Arizona Adopts International Codes
In a decision
that is likely to reverberate into California, the Phoenix City
Council on June 16, 2004 approved the I-Codes developed by the International
Code Council (ICC) as the building safety codes for the city. The
Phoenix City Council voted 6-3 in favor of the I-Codes, following
last week’s unanimous code recommendation from the Phoenix
Code Review Committee. The committee’s decision came after
a thorough threemonth review of construction codes, with multiple
meetings and public comments from architects, building owners and
managers, engineers, disability rights organizations, fire fighters
and concerned citizens.
The resolution stated, “The City Manager recommends to the
City Council that the I-Codes be used as the model code for the
City of Phoenix Construction Code. ... [Transition to the I-Codes]
will take less staff time, and require less training for staff and
customers, and appears to be less costly for the City as well as
the industry.” In its action, the city adopted the 2003 Building,
Energy Conservation, Existing Building and Residential Codes. “Only
through unbiased comparison of competing interests can an informed
decision be made, which serves the best interests of the city of
Phoenix,” said ICC Chief Executive Officer James Lee Witt.
Investigates Midwest Tornado Damage
damage to wood frame structures in Granville, Joliet, and Utica,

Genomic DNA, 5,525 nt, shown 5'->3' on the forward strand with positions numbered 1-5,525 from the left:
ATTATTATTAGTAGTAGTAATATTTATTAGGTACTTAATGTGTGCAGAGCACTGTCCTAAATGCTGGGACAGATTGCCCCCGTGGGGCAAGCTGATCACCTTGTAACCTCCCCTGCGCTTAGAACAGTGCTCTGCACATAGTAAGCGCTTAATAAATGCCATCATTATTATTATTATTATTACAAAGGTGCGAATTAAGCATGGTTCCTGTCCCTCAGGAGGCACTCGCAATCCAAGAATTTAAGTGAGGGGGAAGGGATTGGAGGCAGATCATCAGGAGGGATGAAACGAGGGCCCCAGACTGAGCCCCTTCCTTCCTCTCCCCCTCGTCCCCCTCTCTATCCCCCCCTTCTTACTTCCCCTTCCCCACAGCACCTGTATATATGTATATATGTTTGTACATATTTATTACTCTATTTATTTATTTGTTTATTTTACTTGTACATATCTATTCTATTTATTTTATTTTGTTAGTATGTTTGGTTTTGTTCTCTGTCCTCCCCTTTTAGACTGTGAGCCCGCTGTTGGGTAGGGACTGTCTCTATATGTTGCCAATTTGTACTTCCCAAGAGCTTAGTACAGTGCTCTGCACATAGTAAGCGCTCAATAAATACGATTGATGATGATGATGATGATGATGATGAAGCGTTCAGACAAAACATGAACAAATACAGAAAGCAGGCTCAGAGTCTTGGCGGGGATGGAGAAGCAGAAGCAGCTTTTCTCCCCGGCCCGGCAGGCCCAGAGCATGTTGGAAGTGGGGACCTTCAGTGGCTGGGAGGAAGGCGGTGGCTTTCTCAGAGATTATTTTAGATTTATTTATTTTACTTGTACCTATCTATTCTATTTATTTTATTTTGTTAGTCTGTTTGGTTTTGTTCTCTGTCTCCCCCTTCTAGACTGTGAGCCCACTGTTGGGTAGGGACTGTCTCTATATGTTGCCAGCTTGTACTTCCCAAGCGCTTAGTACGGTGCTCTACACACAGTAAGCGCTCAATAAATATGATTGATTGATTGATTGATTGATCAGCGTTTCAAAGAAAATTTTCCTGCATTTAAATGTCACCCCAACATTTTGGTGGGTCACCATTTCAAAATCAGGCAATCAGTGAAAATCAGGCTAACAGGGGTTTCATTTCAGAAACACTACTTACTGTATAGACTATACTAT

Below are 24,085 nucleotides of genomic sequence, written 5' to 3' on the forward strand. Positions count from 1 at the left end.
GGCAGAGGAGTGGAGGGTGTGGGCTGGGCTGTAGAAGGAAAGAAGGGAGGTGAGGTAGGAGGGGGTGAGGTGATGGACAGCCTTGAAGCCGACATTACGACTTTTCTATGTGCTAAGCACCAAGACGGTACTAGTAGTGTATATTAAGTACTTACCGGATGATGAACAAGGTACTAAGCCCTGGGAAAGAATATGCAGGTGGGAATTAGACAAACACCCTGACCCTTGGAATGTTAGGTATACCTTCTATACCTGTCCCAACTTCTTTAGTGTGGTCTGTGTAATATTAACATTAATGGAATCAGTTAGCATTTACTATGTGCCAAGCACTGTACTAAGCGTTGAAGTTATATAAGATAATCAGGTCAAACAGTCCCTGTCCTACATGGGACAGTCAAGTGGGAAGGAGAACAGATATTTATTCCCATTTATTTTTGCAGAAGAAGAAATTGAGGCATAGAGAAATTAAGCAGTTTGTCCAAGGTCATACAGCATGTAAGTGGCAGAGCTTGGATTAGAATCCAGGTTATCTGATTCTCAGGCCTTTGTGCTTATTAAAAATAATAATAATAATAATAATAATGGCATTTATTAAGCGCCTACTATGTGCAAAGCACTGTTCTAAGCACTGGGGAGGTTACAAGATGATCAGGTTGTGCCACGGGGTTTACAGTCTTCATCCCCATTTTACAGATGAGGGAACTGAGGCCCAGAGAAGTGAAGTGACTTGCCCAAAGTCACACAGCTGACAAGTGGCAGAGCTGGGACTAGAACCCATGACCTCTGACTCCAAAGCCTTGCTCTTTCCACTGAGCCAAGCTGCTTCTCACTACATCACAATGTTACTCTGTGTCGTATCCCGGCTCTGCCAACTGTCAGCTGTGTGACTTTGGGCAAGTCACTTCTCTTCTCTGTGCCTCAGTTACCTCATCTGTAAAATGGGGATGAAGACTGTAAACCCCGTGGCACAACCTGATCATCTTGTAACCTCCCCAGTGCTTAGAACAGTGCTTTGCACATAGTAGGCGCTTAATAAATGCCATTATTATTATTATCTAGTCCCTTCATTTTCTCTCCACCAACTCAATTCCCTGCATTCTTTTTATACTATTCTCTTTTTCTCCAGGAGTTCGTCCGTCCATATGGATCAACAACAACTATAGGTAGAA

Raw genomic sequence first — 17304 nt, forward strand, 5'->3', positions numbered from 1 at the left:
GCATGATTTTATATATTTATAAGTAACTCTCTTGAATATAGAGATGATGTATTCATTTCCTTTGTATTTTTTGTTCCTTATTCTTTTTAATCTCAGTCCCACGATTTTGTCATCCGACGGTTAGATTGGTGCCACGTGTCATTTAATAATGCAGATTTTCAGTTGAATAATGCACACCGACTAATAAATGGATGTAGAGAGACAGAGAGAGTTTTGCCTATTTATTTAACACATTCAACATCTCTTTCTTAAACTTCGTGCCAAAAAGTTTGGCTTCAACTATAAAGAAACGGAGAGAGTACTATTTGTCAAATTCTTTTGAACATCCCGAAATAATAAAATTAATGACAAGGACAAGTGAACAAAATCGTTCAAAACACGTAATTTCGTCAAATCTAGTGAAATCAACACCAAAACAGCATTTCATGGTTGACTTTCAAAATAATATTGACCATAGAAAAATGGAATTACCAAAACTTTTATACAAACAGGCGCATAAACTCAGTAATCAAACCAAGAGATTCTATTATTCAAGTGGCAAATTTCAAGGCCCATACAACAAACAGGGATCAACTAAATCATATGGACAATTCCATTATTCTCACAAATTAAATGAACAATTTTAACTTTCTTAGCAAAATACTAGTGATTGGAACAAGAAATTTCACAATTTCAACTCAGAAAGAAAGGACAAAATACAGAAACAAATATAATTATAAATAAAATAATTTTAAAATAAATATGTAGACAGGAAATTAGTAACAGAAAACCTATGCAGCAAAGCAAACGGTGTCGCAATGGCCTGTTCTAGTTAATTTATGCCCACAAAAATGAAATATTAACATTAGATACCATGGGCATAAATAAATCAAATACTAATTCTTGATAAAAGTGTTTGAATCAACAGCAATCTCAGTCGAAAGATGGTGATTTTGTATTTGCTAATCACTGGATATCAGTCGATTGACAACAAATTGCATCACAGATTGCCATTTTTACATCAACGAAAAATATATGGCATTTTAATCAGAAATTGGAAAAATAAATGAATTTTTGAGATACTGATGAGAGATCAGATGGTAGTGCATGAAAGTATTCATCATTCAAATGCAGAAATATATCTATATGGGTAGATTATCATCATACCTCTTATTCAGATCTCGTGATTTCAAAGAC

IL, that resulted from tornadoes on April 20 that killed eight people
and caused extensive damage.
The tornado that hit Utica was classified as an F3 and the one in
Joliet was considered an F1.
In Utica, where the most damage occurred, it appeared the tornado
touched down directly on Main Street, wiping out a series of very
old “ordinary construction” buildings with masonry exterior
walls and wood interior structures. It was in the basement of one
of these buildings that eight people were killed when the building
collapsed on them. The randomness of destruction was striking—right
behind Main Street were many old wood frame homes and a small group
of newer manufactured homes, which sustained almost no damage (except
the loss of some shingles). In all three communities, many porches
and garages were upset, pushed over, or blown down while adjacent
dwellings stood. It seems that roofs, eaves and roof trim, porches,
garages, and windows were the first things to go and the only things
to go in many structures, as might be expected.
A study published in the Spring 2004 issue of Disaster Safety Review,
a quarterly journal of the Institute for Business & Home Safety
(IBHS), emphasized the need for windresistant design in tornado-prone
areas of the country. For information on tornado protection, this
study or the latest edition of Disaster Safety Review, visit the
IBHS web site, http://www.disastersafety.org.
For more information, contact Paul Coats at 815/724-0048.